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Five reasons why: Agriculture and environmental studies

Five reasons why: Agriculture and environmental studies

The Good Universities Guide has launched Five Reasons Why, a series of blogs and articles dedicated to providing prospective students with insights into choosing their future profession. Each piece reveals five key reasons you should consider a career in a particular field, including everything from study duration and subject variety to job prospects and median salaries. 

Diverse job opportunities

There is more to agriculture than just working on the land. While farming is a big part of the industry, careers in agriculture can branch out to food processing, aquaculture and forestry and horticultural operations. Becoming an agricultural or forestry scientist is also a potential career path for those who want to combine research with a passion for the environment, while entrepreneurs may be drawn to the possibilities in agribusiness. This industry also requires workers from areas that you wouldn’t immediately correlate with agriculture – think sales executives, logistics experts and product managers.

Location, location 

If you have nomadic tendencies, a career in agriculture could be a great fit for you. Whether you’re training cattle on a livestock farm or studying grapes at a vineyard, the agriculture industry provides the opportunity to travel and work in several different environments. Agriculture is a thriving industry in many corners of the world, presenting you with plenty of career options both at home and abroad. Even though it’s often regarded as a rural industry, you’d be surprised to find that many job opportunities in agriculture are available in urban areas.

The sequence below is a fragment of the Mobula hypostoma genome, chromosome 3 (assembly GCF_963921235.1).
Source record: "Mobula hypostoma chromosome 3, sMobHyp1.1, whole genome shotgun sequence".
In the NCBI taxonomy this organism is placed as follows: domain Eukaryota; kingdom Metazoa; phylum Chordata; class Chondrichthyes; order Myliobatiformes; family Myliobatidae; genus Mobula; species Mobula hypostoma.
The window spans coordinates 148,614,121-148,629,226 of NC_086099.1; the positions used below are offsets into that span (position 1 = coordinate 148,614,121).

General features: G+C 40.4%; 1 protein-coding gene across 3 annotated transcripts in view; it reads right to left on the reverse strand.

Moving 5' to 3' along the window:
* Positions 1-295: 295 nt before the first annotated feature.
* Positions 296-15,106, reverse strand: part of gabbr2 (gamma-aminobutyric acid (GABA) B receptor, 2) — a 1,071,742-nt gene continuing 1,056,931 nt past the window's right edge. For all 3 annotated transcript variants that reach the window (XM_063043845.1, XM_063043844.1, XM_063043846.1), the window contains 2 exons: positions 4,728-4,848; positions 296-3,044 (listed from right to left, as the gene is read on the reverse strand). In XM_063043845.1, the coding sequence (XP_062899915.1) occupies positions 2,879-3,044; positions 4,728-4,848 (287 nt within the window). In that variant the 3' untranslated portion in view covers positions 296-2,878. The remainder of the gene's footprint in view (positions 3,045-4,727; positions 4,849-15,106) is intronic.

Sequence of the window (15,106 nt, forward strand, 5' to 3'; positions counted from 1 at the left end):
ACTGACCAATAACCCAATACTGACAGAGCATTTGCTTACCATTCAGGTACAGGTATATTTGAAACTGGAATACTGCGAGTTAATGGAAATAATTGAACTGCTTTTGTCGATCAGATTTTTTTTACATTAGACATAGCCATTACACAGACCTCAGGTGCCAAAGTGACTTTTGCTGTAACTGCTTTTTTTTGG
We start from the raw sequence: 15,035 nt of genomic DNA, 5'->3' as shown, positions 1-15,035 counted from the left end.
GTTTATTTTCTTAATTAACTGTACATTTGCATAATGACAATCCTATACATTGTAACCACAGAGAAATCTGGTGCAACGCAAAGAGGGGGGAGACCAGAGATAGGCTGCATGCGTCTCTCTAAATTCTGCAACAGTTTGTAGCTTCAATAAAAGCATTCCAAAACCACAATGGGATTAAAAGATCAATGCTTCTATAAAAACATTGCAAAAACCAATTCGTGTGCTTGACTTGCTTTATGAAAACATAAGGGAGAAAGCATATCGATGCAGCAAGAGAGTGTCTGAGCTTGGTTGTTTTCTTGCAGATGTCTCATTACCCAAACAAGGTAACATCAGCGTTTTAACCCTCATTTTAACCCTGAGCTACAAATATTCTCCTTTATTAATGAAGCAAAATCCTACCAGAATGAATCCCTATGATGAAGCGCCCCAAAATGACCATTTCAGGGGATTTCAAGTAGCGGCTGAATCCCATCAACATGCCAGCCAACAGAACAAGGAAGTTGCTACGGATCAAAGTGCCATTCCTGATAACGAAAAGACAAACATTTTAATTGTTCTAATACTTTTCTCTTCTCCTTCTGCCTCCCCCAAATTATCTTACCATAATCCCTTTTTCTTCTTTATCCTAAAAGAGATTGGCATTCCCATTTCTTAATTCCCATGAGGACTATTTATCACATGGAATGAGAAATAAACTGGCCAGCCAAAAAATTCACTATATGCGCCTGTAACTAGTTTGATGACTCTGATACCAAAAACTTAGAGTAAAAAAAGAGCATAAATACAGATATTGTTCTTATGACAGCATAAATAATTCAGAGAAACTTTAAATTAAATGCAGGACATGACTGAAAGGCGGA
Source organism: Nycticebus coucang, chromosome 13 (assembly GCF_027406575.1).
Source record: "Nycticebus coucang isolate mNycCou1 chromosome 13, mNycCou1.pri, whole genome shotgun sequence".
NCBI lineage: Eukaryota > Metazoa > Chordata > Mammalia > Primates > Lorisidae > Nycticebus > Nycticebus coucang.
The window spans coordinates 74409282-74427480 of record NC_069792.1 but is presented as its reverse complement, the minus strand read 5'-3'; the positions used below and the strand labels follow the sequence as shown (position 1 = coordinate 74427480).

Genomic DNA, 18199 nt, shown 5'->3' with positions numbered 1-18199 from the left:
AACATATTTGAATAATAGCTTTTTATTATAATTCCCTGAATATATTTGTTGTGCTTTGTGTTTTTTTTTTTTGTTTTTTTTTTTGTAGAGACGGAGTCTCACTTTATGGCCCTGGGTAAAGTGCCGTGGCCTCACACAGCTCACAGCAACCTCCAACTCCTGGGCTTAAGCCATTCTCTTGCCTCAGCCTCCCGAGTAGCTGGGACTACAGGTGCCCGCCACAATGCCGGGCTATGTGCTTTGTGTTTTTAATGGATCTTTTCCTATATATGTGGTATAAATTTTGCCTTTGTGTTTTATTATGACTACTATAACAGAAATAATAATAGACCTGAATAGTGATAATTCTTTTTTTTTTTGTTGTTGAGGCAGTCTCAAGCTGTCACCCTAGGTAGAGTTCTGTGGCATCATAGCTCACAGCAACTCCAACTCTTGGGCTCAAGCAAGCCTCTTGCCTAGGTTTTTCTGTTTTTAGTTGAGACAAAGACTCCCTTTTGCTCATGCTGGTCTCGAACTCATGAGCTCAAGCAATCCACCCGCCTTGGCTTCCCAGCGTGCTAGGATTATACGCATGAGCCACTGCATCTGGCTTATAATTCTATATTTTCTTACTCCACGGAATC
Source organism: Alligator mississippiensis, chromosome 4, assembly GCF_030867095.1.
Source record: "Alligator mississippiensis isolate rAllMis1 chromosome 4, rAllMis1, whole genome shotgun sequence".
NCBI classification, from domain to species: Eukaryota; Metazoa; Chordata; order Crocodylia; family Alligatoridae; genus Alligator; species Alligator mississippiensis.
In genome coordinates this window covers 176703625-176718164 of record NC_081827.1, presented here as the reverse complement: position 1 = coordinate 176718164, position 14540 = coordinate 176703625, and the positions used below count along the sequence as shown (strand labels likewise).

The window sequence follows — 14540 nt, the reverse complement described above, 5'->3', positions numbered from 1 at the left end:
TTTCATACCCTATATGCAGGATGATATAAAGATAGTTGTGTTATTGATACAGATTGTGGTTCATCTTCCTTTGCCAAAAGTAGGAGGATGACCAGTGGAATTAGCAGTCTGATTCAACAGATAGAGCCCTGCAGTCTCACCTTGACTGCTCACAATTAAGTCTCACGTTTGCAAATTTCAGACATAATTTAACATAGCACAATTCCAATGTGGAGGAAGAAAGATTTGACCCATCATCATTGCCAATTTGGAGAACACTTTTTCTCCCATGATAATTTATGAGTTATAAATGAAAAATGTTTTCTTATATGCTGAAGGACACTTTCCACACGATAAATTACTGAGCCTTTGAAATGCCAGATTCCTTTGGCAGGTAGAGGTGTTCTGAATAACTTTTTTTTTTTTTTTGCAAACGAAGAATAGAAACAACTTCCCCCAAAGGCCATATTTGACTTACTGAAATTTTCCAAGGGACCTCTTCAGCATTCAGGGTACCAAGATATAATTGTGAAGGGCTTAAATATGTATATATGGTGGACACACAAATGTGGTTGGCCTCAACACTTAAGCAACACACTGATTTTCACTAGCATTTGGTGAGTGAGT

Significant and rewarding job 

It’s simple - without agriculture, we’d have no food. Farmers, labourers and other employees help the world go round, as they continually manage natural resources to produce the food and beverages that we consume every day. Knowing that you contribute to not just the economy, but the lives of Australians on a daily basis, makes a job in this industry an incredibly satisfying one. Food and drink can bring joy to so many, and seeing your hard work have this effect on people makes it all the more rewarding. 

Innovation

With the population booming and more mouths to feed than ever before, technology has begun to weave its way into the agriculture sector. Drones, computerised irrigation networks and GPS-driven tractors are just some of the innovations appearing in the industry, creating exciting opportunities for workers. If you’re an innovative thinker with an interest in the environment, your knowledge and enthusiasm could be crucial in helping to craft the solutions needed to sustain an ever-changing industry. 

Prediction of growth  

Job Outlook data predicts growth for many jobs in the agriculture, forestry and fishing industry up to 2023. In particular, agricultural scientists and operators, animal attendants, nursey propagators and shearers are projected to experience strong employment prospects. Plenty of other occupations have moderate or stable growth on the agenda, with mixed livestock and crop farmers and livestock workers being the only occupations facing decline. The pay rate for jobs within this industry is also quite solid, with agricultural scientists earning a median weekly rate of $1,473, product quality controllers pocketing $1,149 a week and livestock farmers hovering around the $980 mark. 

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